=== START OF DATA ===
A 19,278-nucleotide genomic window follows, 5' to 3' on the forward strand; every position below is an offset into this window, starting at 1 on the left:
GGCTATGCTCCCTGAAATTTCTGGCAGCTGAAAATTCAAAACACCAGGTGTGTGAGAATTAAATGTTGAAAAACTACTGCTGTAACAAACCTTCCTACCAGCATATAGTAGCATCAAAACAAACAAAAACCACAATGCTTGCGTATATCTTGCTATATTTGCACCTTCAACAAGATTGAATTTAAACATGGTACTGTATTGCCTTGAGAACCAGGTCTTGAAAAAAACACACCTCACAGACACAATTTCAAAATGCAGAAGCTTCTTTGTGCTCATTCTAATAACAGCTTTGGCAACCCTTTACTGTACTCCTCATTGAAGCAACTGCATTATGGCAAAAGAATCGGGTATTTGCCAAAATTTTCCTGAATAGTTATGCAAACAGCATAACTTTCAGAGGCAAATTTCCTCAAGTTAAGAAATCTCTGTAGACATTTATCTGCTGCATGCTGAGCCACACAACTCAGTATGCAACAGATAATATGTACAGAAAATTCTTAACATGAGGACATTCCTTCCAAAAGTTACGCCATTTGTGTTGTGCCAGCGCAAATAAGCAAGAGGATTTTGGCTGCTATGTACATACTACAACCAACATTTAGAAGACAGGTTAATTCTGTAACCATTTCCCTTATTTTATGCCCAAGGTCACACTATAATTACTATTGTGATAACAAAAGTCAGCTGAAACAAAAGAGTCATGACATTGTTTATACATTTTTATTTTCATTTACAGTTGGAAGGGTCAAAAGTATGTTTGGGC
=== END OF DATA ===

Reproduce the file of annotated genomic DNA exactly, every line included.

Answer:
A 19,278-nucleotide genomic window follows, 5' to 3' on the forward strand; every position below is an offset into this window, starting at 1 on the left:
GGCTATGCTCCCTGAAATTTCTGGCAGCTGAAAATTCAAAACACCAGGTGTGTGAGAATTAAATGTTGAAAAACTACTGCTGTAACAAACCTTCCTACCAGCATATAGTAGCATCAAAACAAACAAAAACCACAATGCTTGCGTATATCTTGCTATATTTGCACCTTCAACAAGATTGAATTTAAACATGGTACTGTATTGCCTTGAGAACCAGGTCTTGAAAAAAACACACCTCACAGACACAATTTCAAAATGCAGAAGCTTCTTTGTGCTCATTCTAATAACAGCTTTGGCAACCCTTTACTGTACTCCTCATTGAAGCAACTGCATTATGGCAAAAGAATCGGGTATTTGCCAAAATTTTCCTGAATAGTTATGCAAACAGCATAACTTTCAGAGGCAAATTTCCTCAAGTTAAGAAATCTCTGTAGACATTTATCTGCTGCATGCTGAGCCACACAACTCAGTATGCAACAGATAATATGTACAGAAAATTCTTAACATGAGGACATTCCTTCCAAAAGTTACGCCATTTGTGTTGTGCCAGCGCAAATAAGCAAGAGGATTTTGGCTGCTATGTACATACTACAACCAACATTTAGAAGACAGGTTAATTCTGTAACCATTTCCCTTATTTTATGCCCAAGGTCACACTATAATTACTATTGTGATAACAAAAGTCAGCTGAAACAAAAGAGTCATGACATTGTTTATACATTTTTATTTTCATTTACAGTTGGAAGGGTCAAAAGTATGTTTGGGC